"Now, fair fisherman, let us see what may be your luck. A rich catch may await you."

"I will catch Old Nick's cousin!" cried Bella, quickly throwing the net over the witch's head. Then she added, "Accursed witch, become in body what you are in heart!"

The witch uttered one terrifying shriek that ended in a moan, for the girl's wish had instantly come true: the beautiful water pixie had become the hideous Queen of the Toadstools.

Bella hastily rolled up the net and threw it into the well, over which she put a stone sealed with the sign of the cross. And this cannot be lifted until the judgment Day.

Then she ran back to the fish pond, but the fish had already left it and were moving toward her like a procession

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of many-colored monks. They piped out in their tiny voices:

"Here is our lord and master who has delivered us from the steel net and the golden frying pan!"

"And who will give you back your human form," said Bella, taking out the magic knife.

But just as she was about to touch the first fish with the knife, she noticed at her feet a large green frog. It was on its knees sobbing bitterly with its forepaws crossed upon its breast, and on a cord around its neck there hung the magic bell. Bella felt her heart give a sudden bound and she cried:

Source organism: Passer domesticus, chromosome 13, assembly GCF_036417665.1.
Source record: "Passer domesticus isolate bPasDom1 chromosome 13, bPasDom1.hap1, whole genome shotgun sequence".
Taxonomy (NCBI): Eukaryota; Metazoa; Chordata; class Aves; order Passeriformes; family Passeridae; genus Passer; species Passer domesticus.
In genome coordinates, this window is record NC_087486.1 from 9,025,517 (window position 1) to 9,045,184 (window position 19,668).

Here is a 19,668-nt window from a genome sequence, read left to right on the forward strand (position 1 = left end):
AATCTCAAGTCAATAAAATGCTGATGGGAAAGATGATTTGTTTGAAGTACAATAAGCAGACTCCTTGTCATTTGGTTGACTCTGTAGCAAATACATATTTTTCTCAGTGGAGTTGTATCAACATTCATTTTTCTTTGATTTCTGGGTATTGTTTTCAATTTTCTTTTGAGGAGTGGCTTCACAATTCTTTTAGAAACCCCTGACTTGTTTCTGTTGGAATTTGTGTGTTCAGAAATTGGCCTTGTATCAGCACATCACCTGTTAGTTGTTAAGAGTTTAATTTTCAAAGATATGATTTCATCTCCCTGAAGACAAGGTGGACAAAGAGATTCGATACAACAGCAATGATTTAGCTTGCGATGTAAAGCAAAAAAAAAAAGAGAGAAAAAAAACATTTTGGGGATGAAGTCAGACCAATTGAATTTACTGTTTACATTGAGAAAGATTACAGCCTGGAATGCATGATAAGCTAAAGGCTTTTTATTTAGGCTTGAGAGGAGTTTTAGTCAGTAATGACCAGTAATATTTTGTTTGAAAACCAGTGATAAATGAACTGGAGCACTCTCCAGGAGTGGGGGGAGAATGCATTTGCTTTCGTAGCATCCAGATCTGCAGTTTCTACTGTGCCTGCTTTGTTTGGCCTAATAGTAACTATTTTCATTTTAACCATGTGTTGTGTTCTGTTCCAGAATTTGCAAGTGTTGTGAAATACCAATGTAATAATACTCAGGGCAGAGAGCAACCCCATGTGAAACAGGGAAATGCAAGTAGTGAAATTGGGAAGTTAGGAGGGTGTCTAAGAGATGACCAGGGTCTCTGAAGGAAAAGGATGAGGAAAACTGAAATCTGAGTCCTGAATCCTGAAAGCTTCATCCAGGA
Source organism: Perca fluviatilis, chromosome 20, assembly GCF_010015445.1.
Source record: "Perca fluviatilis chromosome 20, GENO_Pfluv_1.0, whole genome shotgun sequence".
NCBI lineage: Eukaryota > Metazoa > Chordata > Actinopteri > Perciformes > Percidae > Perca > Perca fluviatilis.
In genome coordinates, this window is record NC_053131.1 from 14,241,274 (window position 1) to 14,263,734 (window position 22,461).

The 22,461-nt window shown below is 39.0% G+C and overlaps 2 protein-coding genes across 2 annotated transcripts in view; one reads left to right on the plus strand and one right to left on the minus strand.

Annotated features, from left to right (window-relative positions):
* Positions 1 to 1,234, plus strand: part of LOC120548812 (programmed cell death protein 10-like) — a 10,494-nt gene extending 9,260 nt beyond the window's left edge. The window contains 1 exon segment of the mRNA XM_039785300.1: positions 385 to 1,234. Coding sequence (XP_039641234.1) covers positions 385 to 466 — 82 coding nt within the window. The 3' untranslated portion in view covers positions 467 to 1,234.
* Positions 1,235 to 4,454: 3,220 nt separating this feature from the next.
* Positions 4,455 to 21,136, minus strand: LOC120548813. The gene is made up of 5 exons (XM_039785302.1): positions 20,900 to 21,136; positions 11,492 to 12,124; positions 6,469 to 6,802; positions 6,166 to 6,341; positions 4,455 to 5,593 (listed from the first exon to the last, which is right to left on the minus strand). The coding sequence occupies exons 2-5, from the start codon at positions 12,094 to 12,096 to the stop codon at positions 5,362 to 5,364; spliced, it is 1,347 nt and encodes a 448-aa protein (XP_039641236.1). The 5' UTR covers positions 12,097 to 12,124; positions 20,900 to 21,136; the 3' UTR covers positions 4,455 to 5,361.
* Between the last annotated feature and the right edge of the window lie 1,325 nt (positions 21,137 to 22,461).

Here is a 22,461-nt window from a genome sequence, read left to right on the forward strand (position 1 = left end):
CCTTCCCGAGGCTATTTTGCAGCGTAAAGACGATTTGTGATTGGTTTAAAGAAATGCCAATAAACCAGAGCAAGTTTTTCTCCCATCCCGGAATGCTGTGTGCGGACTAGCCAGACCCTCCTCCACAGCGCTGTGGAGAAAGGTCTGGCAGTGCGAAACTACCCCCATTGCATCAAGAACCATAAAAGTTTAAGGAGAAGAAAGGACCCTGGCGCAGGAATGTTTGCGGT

"Is that you, my little Houarn? Is that you, king of my joys and of my cares?"

"It is I," groaned the frog.

Then Bella touched him with the knife, and immediately Houarn stood before her in his own true form. They kissed each other, laughing and crying alternately.

Bella then touched each of the fish in turn with the magic knife and all of them became what they had been before the witch had changed them.

As Bella was touching the last fish who should arrive but the hobgoblin of Hart's Leap Rock. He was sitting in his nest which now looked like a chariot while six black beetles were pulling it. These had just been hatched out of the stone eggs.

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Here I am, fair maid!" the hobgoblin called to Bella. The spell is broken. May heaven shower blessings on thee! You have made a man of a fowl!"

He jumped out of his chariot, and led the lovers to the witch's treasure chest. When they opened it they found that it was full of precious stones!

"Take as many as you like," said the hobgoblin.

So both Bella and Houarn filled their pockets, their hats, their belts, and even their wide knickerbockers. When they had as many gems as they could carry, Bella ordered her staff of apple wood to become a coach large enough to hold all the people she had set free.

And thus they went to Lannilis.

At last their banns were published, and Houarn and Bella were married. But instead of buying a little cow and a lean pig they bought all the fields in the parish and settled down as farmers. And all the people they had brought from Lok Island settled down there, too.

Next: Little White-Thorn and the Talking Bird